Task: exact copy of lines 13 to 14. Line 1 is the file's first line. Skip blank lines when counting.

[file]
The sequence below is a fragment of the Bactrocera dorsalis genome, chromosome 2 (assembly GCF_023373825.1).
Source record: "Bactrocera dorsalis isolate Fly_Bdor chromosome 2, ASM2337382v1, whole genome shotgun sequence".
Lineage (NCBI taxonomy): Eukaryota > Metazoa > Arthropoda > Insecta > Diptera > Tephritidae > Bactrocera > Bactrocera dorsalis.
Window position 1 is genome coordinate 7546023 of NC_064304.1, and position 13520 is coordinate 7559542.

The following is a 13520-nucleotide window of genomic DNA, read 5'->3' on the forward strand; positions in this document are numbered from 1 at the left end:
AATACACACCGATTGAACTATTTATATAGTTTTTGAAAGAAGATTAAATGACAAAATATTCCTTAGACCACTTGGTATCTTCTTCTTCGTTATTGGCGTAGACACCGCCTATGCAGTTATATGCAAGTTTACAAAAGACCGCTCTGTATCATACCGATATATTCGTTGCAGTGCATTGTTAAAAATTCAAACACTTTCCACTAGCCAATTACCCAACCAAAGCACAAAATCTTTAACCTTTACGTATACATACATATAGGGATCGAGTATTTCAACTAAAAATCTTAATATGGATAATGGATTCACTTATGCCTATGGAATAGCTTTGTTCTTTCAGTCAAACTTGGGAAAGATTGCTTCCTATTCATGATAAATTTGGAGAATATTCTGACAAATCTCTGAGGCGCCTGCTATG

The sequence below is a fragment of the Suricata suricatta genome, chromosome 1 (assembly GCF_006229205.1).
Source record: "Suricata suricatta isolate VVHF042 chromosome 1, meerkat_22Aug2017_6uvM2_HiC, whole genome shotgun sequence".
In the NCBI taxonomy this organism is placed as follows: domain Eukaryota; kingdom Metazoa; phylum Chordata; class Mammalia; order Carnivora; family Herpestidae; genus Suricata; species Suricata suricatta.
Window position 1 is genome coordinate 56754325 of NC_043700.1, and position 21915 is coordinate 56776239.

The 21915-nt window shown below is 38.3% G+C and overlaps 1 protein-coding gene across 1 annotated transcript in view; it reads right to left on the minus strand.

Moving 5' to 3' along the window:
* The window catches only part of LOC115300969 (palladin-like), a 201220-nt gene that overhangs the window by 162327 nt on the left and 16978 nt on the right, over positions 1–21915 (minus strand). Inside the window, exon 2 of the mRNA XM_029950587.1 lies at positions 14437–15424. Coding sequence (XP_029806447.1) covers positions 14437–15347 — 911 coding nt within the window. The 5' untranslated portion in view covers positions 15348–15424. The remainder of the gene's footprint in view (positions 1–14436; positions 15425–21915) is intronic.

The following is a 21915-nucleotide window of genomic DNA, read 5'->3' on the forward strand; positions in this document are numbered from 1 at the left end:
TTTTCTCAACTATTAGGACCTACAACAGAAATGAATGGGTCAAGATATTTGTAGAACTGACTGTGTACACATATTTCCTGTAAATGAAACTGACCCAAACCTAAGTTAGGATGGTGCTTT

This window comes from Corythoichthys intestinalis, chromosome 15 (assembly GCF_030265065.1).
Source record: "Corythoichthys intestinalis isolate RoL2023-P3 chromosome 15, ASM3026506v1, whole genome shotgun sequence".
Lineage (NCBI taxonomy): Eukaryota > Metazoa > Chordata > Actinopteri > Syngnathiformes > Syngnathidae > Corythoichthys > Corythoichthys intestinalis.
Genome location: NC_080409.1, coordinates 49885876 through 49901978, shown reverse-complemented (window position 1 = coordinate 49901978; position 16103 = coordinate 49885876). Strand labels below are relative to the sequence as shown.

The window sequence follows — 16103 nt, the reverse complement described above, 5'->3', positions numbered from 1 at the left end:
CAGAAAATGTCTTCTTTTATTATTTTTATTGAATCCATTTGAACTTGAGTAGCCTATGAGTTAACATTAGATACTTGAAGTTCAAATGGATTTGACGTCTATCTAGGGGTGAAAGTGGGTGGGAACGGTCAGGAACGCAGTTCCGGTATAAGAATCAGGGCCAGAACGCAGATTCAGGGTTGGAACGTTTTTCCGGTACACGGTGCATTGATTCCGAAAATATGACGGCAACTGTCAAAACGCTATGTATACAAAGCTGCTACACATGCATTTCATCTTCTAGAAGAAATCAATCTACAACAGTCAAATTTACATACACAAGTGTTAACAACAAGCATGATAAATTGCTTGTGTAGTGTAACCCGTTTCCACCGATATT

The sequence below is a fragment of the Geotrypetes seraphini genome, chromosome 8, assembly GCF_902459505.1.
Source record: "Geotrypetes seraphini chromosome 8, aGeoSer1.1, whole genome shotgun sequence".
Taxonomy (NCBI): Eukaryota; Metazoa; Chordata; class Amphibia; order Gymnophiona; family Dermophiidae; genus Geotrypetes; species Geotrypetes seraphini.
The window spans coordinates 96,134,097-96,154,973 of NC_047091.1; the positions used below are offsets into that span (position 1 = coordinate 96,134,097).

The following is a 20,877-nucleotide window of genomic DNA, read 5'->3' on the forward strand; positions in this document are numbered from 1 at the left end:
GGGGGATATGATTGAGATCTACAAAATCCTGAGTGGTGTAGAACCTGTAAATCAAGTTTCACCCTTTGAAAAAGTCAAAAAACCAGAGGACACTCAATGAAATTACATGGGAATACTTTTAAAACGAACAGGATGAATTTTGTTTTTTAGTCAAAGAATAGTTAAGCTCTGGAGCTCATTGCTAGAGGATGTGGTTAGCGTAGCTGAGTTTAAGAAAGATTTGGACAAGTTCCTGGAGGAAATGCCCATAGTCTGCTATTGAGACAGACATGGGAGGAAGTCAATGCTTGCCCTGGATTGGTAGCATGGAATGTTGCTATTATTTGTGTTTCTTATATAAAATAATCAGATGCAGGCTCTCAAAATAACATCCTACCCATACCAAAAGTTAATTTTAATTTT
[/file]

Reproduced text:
* The window catches only part of LOC115300969 (palladin-like), a 201220-nt gene that overhangs the window by 162327 nt on the left and 16978 nt on the right, over positions 1–21915 (minus strand). Inside the window, exon 2 of the mRNA XM_029950587.1 lies at positions 14437–15424. Coding sequence (XP_029806447.1) covers positions 14437–15347 — 911 coding nt within the window. The 5' untranslated portion in view covers positions 15348–15424. The remainder of the gene's footprint in view (positions 1–14436; positions 15425–21915) is intronic.

The following is a 21915-nucleotide window of genomic DNA, read 5'->3' on the forward strand; positions in this document are numbered from 1 at the left end: